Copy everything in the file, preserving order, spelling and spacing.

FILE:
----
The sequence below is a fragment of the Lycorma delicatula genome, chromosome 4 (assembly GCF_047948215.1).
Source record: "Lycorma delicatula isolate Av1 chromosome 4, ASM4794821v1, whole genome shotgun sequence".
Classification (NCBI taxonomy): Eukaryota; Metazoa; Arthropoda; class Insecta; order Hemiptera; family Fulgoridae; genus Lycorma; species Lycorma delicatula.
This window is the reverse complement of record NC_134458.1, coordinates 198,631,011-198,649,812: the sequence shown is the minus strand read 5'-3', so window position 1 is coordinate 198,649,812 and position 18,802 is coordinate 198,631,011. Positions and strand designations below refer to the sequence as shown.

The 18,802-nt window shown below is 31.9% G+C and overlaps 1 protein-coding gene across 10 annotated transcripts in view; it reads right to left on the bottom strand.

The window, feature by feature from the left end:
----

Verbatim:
The sequence below is a fragment of the Lycorma delicatula genome, chromosome 4 (assembly GCF_047948215.1).
Source record: "Lycorma delicatula isolate Av1 chromosome 4, ASM4794821v1, whole genome shotgun sequence".
Classification (NCBI taxonomy): Eukaryota; Metazoa; Arthropoda; class Insecta; order Hemiptera; family Fulgoridae; genus Lycorma; species Lycorma delicatula.
This window is the reverse complement of record NC_134458.1, coordinates 198,631,011-198,649,812: the sequence shown is the minus strand read 5'-3', so window position 1 is coordinate 198,649,812 and position 18,802 is coordinate 198,631,011. Positions and strand designations below refer to the sequence as shown.

The 18,802-nt window shown below is 31.9% G+C and overlaps 1 protein-coding gene across 10 annotated transcripts in view; it reads right to left on the bottom strand.

The window, feature by feature from the left end: